Location

Peru

Date of Publication

2019 12:00 AM

Keywords

illegal timber, illegal logging Peruvian Amazon, Forest Transport Permits (GTFs), Forest Resources and Wildlife Monitoring Agency (OSINFOR), high-risk authorizations, Peruvian Government Officials, srhreports, illegallogging

Description

This document analyzes domestic trade as well as the export sector, based on information contained in 1,024 Forest Transport Permits (GTFs) issued in June, July, and August of 2017. It examines results and files prepared by the Forest Resources and Wildlife Monitoring Agency (OSINFOR), the entity in charge of supervising and auditing logging areas. The findings reveal that illegal logging continues at an alarmingly high rate. Moreover, high-risk authorizations continue to be concentrated in local forests, private lands, and indigenous communities. This document focuses on the public sector’s role in the proliferation of illegal logging and its related trade in Peru. This analysis assumes that human error does not account for cases in which over 40 percent of the trees approved for harvest never existed in the authorized areas. The report concludes with a series of concrete recommendations for Peruvian State entities, forestry companies, and financial institutions, that aim to generate meaningful changes that reduce illegal logging and promote legally extracted wood in Peru.

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Jan 1st, 12:00 AM

Authorized to Steal: Organized CrimeNetworks Launder Illegal Timber from the Peruvian Amazon

Peru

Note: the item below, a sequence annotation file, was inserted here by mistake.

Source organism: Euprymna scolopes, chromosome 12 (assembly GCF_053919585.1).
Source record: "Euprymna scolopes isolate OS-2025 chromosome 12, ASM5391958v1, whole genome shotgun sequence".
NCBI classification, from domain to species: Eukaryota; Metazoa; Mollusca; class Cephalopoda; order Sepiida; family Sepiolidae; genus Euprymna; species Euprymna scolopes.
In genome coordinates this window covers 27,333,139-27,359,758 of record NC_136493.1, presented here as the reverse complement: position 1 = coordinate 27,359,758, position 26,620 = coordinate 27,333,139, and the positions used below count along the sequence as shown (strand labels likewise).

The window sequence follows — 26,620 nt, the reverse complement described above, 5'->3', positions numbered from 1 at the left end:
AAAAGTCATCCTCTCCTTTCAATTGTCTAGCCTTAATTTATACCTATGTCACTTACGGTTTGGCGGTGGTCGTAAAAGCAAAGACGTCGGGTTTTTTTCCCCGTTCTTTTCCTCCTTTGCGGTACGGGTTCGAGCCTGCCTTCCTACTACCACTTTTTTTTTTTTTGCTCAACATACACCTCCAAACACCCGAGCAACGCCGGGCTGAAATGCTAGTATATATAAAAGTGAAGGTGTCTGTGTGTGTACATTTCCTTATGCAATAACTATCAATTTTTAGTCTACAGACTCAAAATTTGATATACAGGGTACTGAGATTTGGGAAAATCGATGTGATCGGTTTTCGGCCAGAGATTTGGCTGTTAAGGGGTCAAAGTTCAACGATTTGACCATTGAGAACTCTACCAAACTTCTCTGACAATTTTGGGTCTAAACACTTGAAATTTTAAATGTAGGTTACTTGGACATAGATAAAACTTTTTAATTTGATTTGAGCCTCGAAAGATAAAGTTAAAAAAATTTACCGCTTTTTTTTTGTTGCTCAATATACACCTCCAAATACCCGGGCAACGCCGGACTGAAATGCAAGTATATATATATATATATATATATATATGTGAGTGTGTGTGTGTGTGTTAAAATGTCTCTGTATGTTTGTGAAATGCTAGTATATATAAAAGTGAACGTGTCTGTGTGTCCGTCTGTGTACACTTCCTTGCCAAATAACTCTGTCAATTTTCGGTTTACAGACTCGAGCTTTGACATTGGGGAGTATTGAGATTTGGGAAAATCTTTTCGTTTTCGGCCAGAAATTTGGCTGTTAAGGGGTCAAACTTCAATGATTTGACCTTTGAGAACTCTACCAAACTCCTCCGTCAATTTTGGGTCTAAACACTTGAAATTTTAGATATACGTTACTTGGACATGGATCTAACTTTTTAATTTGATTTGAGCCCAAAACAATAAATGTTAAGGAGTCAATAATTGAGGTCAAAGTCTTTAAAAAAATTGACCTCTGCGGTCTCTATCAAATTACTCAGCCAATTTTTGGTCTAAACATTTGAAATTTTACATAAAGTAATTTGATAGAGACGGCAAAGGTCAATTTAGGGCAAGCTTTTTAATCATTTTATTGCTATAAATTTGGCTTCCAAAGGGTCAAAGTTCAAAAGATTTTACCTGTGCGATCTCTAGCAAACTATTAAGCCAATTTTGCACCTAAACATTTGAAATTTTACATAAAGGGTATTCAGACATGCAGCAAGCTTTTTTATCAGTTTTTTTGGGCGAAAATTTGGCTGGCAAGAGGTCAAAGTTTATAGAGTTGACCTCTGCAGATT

This document analyzes domestic trade as well as the export sector, based on information contained in 1,024 Forest Transport Permits (GTFs) issued in June, July, and August of 2017. It examines results and files prepared by the Forest Resources and Wildlife Monitoring Agency (OSINFOR), the entity in charge of supervising and auditing logging areas. The findings reveal that illegal logging continues at an alarmingly high rate. Moreover, high-risk authorizations continue to be concentrated in local forests, private lands, and indigenous communities. This document focuses on the public sector’s role in the proliferation of illegal logging and its related trade in Peru. This analysis assumes that human error does not account for cases in which over 40 percent of the trees approved for harvest never existed in the authorized areas. The report concludes with a series of concrete recommendations for Peruvian State entities, forestry companies, and financial institutions, that aim to generate meaningful changes that reduce illegal logging and promote legally extracted wood in Peru.

 
 

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